Brush your teeth twice a day, for two full minutes. Be sure you gently brush teeth and gums. Also, don’t forget to floss at least once a day to remove food particles and plaque that brushing can’t reach.

  • Keep Your Glucose Levels Under Control

Since high blood sugar levels can encourage bacterial growth beneath your gums, make sure you’re following your doctor’s orders with regard to diabetes treatment.

  • Visit the Dentist Regularly

While some people can get away with a single biannual visit to the dentist, people with diabetes may benefit from seeing their dentist more often for cleanings, x-rays, and evaluation.

  • See a Periodontist for Serious Concerns

If you think you may have gum disease, a periodontist can give you a comprehensive exam and recommend a course of treatment. Signs of periodontal disease include red, swollen, or bleeding gums, as well as persistent bad breath or loose teeth.

Optimize Your Oral Health at San Diego Periodontics & Implant Dentistry

While periodontal disease is frustrating and destructive, it is also highly treatable. San Diego Periodontics can design a course of treatment to reduce gum inflammation and improve the health of your smile. To find out more about our state-of-the-art, minimally invasive periodontal services, call us at (619) 543-0905.

why gums bleed when brushing teeth

If your gums bleed when you brush your teeth, you might not think much of it. But even though a little pink-tinged toothpaste in the sink twice a day may seem inconsequential, it could be a sign of a big problem.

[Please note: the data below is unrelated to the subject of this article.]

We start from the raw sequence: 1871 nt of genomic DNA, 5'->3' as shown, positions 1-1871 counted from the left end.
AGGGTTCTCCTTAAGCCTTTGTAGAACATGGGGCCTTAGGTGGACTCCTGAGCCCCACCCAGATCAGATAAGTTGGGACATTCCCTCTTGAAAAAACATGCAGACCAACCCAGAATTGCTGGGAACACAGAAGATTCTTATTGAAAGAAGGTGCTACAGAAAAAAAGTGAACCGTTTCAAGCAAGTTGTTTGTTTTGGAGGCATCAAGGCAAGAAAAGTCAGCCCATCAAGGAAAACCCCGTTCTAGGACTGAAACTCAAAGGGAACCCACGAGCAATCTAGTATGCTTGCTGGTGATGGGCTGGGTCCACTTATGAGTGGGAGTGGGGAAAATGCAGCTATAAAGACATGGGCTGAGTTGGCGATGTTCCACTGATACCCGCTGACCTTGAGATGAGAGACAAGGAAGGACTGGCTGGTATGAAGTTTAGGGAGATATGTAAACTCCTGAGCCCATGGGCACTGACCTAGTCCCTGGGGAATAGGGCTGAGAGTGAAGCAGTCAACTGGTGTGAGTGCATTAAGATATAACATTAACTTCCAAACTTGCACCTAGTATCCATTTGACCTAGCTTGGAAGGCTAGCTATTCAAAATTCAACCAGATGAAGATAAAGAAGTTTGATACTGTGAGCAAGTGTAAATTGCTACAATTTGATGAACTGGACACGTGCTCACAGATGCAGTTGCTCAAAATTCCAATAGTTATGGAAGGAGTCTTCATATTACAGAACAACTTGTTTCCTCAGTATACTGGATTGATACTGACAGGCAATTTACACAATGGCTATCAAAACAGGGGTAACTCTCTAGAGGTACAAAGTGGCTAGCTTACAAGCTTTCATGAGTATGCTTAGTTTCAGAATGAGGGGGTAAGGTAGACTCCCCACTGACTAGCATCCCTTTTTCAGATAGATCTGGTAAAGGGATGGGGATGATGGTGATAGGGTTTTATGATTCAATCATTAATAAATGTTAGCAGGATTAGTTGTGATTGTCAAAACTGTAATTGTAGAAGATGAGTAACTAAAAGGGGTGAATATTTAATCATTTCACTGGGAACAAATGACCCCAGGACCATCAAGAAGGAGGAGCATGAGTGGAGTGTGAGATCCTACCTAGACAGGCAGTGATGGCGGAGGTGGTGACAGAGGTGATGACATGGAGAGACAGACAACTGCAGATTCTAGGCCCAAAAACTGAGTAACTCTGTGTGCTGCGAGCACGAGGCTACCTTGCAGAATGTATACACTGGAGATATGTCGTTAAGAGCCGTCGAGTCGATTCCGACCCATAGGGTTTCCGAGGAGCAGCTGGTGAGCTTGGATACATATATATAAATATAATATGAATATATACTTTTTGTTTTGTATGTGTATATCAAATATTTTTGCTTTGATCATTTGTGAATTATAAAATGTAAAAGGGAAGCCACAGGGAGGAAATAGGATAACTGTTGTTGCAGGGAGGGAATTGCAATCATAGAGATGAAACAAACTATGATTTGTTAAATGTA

Healthy gums aren’t supposed to bleed, even a little, and especially not every day. There could be a number of different reasons why your gums are bleeding, from incorrect hygiene habits to chronic health conditions. Here are a few of the most common causes of bleeding gums.

1. You’re brushing and/or flossing too hard

Daily flossing and twice-daily brushing is an essential part of maintaining a healthy mouth. But using too much force when cleaning your teeth and gums can damage your gums, causing the gumline to erode. Signs of receding gums include soreness and bleeding, and left untreated, they can eventually lead to tooth loss.

Solution: The American Dental Association recommends using a soft-bristled toothbrush and non-abrasive toothpaste. And when brushing and flossing, remember to apply gentle pressure, and go easy on your gums to prevent damage.

2. You have gum disease

A telltale sign of periodontal disease are gums that bleed easily when you brush or floss. In its early stages, gum disease takes the form of gingivitis, causing redness, swelling, and irritation where your gums meet the base of your teeth. Gingivitis can progress to a more serious gum disease known as periodontitis, which infects the deeper layer of soft tissue and can cause damage to your teeth and bones.

Solution: After a comprehensive oral exam, your dentist will recommend the right course of action to treat your gum disease. Depending on the severity and location of the infection, you may need professional cleaning, scaling and root planing, or surgical treatments. Most gum disease results from poor oral hygiene habits, so be you’re sticking to a regular recommended brushing and flossing routine, too.

3. You have an abscessed tooth

When a cavity or crack in your tooth goes untreated, harmful bacteria can enter the crevices and infect the dental pulp, an area of your tooth containing blood vessels and nerves. An infection at this depth can cause the tooth root to swell, creating tender, inflamed gums. Brushing and flossing along the area can not only incite bleeding, but it may be very painful as well.